Clever ways that toy and game companies save costs
Saving cost is not the most glamorous aspect of the toy and game industry – but it’s a fundamental part of it. You might be surprised at all of the clever little ways that companies manage to save costs whilst maintaining function, quality and value.
For most toys and games, they need to hit specific retail price points. This is because they need to offer value versus their competitors in the same category and also keep within a certain price range for that type of toy or game. For example, a single, small squishy collectible won’t sell at $20 because other similar collectibles are less than $5. Also, for the size and features, in the eyes of the consumer they don’t think it’s worth the price, no matter how unique it is.
This means that hitting certain retail price points can be very important and it becomes a balancing act between the cost of getting it manufactured, packaged and shipped and the retail price. If you save too much cost, it ends up looking cheap compared to similar products. Too expensive and you will be overcharging compared to similar products. At each stage of the process, companies will want to make a profit too – so their profit margin also needs to be factored (and negotiated) in!
Here are some clever ways that toys and games save cost whilst maintaining the function, quality and value of their products…
Decreasing size by 10%
One of the simplest ways to reduce the overall cost of a toy or game is to simply scale down the whole size of the product by 5%, 10%, 15% or even 20% percent.
Many factories offer this option as a quick and easy way to reduce the manufacturing cost of a toy or game. It reduces two key factors – box size and material cost.
The downside is that an easy fix like this may mean the value that you’re offering is reduced. By reducing the size of everything it may also affect the ergonomics and anthropometrics (how the toy/game is used and how it’s sized compared to the target users) of the product too.
Mechanisms in toys and games are designed to make various parts of the toy or game function.
The difference between a toy that’s too expensive and one that’s viable can sometimes be the ingenious ways that designers and engineers solve mechanical problems in the simplest, cheapest way possible. They know what it needs to do and work out ways to make that happen whilst staying within cost constraints.
Mechanisms also encompass folding and transforming toys too. These mechanisms transform the toy or game from one form factor to another. They save space, offer portability and provide a wow factor when they open out. It’s win, win, win!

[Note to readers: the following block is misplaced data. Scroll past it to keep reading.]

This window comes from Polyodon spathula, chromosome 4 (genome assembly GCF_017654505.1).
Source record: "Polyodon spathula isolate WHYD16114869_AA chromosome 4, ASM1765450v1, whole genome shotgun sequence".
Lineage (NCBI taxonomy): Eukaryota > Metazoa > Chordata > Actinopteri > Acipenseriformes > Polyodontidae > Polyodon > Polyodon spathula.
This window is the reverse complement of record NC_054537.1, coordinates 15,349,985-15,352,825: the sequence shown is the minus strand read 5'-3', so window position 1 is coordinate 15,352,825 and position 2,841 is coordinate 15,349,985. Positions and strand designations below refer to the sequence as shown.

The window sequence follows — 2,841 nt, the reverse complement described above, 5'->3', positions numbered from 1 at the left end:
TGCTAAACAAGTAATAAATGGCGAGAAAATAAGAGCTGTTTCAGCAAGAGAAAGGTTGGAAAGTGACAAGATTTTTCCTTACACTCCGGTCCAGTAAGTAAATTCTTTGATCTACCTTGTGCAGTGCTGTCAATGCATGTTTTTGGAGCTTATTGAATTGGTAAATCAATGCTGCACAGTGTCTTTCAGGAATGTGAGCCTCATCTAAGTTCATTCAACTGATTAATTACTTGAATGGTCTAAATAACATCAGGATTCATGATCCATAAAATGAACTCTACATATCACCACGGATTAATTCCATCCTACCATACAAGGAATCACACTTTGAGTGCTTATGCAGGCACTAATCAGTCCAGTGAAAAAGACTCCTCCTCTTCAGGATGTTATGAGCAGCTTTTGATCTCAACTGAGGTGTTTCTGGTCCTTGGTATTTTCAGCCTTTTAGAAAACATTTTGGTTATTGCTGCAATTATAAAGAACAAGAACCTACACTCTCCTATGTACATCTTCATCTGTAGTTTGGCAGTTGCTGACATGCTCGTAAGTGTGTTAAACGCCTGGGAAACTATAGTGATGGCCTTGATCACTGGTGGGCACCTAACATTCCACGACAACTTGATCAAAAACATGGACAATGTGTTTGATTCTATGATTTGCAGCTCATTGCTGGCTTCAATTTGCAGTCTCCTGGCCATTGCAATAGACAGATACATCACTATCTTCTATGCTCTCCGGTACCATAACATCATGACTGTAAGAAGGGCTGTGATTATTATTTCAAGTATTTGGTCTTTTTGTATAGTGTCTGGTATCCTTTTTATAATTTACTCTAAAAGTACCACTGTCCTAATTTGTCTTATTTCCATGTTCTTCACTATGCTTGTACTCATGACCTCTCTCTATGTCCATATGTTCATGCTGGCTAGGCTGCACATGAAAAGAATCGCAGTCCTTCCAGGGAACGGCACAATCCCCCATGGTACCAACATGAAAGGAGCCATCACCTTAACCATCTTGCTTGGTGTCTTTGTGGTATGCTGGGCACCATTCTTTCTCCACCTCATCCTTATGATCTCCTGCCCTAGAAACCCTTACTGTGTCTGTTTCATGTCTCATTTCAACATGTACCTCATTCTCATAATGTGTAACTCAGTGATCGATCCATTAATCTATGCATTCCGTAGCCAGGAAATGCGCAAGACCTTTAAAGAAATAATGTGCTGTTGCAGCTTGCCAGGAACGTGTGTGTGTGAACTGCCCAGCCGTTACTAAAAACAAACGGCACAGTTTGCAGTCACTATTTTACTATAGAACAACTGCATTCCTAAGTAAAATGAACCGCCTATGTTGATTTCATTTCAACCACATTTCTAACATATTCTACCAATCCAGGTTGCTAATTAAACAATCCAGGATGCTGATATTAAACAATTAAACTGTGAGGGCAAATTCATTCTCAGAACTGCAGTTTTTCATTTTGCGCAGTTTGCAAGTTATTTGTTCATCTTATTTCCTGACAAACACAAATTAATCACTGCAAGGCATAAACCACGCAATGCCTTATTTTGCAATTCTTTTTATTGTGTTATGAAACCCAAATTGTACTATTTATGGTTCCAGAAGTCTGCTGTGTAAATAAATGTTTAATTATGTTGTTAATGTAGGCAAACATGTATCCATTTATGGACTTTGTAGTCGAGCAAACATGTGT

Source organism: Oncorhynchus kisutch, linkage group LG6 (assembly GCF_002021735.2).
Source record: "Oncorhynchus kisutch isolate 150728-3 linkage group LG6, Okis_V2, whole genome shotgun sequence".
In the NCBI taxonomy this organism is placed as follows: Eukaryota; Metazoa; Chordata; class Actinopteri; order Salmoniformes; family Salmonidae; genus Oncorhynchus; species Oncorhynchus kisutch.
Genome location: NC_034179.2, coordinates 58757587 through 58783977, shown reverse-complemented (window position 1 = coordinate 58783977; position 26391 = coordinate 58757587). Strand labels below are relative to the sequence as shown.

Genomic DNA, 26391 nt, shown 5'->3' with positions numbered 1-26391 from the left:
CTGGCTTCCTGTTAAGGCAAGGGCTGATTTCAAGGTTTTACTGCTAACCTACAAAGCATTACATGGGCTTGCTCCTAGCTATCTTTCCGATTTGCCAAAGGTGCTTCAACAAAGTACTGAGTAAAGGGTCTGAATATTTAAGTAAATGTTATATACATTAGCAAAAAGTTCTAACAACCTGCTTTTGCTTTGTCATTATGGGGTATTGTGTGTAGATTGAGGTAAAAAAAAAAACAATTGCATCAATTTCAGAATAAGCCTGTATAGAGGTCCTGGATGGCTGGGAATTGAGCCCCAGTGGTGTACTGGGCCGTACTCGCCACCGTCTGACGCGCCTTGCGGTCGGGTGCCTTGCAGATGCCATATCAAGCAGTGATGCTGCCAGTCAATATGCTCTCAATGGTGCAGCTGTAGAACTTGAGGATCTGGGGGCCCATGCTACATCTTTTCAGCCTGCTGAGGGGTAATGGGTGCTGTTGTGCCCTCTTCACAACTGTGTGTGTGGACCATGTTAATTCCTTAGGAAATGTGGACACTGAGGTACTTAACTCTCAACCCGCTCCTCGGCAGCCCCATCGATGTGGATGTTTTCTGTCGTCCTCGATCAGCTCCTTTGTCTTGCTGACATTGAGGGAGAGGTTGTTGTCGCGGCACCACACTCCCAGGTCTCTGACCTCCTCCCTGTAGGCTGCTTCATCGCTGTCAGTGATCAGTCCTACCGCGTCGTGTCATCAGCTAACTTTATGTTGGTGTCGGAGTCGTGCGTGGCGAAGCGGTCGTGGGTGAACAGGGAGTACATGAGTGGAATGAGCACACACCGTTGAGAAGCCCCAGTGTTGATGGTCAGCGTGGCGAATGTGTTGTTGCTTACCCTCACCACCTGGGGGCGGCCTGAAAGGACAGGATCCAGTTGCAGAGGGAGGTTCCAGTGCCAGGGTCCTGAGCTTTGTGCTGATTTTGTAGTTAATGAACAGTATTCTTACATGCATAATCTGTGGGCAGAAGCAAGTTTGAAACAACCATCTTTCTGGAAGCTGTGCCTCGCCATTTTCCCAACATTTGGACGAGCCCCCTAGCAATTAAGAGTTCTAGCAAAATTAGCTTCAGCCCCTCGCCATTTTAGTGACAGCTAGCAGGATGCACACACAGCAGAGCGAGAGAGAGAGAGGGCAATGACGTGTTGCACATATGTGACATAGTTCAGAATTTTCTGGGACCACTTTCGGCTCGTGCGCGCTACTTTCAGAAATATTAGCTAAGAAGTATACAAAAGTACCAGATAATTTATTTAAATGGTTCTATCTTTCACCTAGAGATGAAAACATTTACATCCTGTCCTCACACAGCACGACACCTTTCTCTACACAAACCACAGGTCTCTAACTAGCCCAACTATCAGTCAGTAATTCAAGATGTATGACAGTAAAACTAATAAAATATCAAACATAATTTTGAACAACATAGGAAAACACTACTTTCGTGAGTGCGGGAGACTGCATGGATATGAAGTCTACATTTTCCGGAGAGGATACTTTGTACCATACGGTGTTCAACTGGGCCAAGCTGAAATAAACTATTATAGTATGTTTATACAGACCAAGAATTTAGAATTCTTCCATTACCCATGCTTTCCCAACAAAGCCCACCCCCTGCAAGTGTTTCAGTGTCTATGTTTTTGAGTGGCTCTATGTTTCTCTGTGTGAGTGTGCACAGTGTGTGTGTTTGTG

Thinner plastic walls
The cost of plastic keeps rising so companies will look for ways to reduce the amount of plastic used whilst keeping features and functionality. One way is to slightly decrease the plastic wall thickness, saving plastic.
This is a fine balancing act because if the walls are made too thin, the outer shape of the plastic part will have visible deformities, such as bumps where you can see the inner ‘ribs’ which are there to maintain the structure and strength of the part. It can also affect the flow of plastic during injection moulding.
Snap fits rather than screws
Screws provide a secure, reliable way of maintaining the function and structure of a toy or game. They have lots of strength and allow engineers to make sure a part stays in place. Screws also add extra assembly time during manufacture, part count and overall cost. It’s not much but when you add up all the screws in a toy or game and multiply that by hundreds of thousands of toys/games, those few extra cents count!
As an alternative, engineers can design parts that snap-fit together – reducing the cost. It’s more time upfront but usually cheaper later down the line. Snap-fits also allow the consumer to assemble parts themselves without tools.
‘Assemble at home’
By designing the toy or game to be ‘assemble at home’, companies can save themselves a lot of time and cost on the assembly line. The consumer builds the product themselves such as snapping parts together and adding stickers.
This reduces the unboxing experience slightly because the consumer has to spend time actually putting the toy/game together but usually once it’s assembled most consumers won’t bother disassembling it again.
The caveat to assembly at home is that it’s only for parts that are safe, both before and after assembly. Mechanisms with moving parts and electronics need to be safely enclosed in the factory before getting to the end consumer.
‘Assemble at home’ also means that the parts can be tightly packed together inside the packaging, which helps to reduce shipping costs.
With shipping prices always on the increase (especially recently, going from $4000 per container to over $20,000!), not many companies want to ship empty space across the world! Toy and game companies (and the factories they use) optimize the space inside the packaging to minimize the volume that each box takes up. The smaller the box, the more they can fit inside a shipping container, the more money they can make from each one!
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